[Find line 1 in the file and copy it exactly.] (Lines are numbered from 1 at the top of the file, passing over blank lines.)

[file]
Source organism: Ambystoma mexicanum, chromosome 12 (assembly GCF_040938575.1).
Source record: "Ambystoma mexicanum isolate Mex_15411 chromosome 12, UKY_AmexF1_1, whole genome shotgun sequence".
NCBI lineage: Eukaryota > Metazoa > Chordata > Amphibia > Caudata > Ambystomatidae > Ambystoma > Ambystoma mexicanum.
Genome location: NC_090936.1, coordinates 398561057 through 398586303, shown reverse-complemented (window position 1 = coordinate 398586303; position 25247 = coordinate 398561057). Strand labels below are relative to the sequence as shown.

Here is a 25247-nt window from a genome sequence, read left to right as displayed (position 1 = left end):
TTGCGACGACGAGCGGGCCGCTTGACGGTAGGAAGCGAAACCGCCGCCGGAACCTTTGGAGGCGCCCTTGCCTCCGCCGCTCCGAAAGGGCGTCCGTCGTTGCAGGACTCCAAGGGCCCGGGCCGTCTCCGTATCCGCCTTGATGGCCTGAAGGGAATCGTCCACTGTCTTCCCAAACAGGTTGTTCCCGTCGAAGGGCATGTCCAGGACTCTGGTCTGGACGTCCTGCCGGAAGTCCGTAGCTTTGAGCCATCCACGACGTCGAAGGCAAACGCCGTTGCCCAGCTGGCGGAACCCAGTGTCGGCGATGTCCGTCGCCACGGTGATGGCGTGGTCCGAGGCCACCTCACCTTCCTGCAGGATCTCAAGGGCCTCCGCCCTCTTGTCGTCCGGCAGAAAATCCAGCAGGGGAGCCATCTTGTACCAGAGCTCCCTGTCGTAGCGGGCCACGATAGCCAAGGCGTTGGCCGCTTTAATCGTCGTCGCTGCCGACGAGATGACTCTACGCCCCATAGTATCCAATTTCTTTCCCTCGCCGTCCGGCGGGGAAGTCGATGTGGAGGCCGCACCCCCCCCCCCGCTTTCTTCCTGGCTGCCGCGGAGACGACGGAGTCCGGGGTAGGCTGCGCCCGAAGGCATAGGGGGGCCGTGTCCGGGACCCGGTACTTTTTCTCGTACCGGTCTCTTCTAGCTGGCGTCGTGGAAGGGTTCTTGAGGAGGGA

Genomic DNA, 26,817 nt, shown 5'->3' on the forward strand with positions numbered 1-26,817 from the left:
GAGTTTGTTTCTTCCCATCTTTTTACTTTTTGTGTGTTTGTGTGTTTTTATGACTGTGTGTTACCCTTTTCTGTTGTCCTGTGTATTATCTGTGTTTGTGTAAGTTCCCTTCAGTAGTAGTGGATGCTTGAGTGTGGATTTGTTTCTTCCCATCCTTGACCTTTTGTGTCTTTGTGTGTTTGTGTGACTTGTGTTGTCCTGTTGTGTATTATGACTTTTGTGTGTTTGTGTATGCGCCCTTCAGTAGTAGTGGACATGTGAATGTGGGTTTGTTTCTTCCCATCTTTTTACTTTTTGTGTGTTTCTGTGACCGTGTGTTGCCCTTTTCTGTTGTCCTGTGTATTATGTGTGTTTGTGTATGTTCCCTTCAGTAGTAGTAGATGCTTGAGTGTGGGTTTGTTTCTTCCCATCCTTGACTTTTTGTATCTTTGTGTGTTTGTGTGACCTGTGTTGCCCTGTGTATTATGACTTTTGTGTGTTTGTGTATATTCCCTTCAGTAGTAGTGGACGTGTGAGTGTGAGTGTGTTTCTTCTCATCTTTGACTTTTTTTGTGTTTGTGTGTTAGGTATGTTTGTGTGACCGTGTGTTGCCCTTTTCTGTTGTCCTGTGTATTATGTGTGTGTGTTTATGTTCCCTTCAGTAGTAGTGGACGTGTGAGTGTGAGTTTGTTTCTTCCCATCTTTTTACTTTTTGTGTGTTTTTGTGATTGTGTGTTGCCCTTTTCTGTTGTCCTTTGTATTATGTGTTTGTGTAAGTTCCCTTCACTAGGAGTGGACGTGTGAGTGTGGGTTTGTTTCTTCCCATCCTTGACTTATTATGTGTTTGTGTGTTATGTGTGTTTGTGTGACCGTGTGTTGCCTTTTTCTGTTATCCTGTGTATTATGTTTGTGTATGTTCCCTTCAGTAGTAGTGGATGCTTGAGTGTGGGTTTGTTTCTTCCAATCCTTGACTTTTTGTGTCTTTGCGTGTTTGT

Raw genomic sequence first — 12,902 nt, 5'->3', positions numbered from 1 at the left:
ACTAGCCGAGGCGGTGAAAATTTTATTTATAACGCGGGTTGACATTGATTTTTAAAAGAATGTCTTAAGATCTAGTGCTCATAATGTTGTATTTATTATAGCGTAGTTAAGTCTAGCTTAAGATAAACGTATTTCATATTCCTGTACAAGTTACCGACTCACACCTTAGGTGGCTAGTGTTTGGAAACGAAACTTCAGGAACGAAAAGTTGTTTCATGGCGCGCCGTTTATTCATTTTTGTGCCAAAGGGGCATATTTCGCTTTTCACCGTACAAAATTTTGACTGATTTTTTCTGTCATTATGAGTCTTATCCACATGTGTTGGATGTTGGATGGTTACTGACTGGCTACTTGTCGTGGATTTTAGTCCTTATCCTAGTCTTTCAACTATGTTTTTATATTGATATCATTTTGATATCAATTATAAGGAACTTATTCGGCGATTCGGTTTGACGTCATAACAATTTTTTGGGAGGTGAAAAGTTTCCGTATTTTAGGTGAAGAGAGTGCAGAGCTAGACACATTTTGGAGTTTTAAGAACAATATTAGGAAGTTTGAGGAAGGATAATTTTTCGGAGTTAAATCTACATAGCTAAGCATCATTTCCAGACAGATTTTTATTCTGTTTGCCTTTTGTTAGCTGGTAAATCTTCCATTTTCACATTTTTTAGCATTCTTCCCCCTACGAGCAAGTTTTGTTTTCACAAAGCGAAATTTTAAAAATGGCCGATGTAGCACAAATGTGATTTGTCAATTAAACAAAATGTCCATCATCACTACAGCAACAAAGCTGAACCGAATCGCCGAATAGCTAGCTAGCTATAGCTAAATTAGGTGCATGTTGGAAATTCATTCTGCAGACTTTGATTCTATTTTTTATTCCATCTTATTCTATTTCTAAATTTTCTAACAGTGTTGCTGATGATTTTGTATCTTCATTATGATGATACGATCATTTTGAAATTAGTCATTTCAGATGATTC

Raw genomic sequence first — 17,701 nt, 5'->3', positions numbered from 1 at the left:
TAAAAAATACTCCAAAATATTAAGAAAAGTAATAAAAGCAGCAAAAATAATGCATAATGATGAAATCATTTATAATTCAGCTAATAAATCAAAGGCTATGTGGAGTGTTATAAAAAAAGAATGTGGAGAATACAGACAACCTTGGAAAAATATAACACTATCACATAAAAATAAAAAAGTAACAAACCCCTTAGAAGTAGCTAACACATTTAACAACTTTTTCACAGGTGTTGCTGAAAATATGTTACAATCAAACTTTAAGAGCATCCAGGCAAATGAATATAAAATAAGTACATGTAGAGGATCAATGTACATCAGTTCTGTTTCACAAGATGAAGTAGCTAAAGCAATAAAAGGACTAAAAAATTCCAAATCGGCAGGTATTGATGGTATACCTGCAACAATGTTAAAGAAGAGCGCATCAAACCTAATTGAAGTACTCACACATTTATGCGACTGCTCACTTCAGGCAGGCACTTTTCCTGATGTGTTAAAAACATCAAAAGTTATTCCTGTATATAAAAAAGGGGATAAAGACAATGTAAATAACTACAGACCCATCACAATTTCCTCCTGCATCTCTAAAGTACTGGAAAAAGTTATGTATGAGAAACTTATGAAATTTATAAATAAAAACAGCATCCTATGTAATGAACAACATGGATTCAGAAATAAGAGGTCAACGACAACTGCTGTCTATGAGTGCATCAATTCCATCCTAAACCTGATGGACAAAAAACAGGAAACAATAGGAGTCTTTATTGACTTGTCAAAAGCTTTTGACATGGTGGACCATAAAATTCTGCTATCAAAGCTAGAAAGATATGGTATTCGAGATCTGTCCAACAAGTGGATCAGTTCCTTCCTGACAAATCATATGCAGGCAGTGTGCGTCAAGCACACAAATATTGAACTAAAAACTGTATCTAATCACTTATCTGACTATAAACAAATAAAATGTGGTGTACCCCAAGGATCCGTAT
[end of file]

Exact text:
Source organism: Ambystoma mexicanum, chromosome 12 (assembly GCF_040938575.1).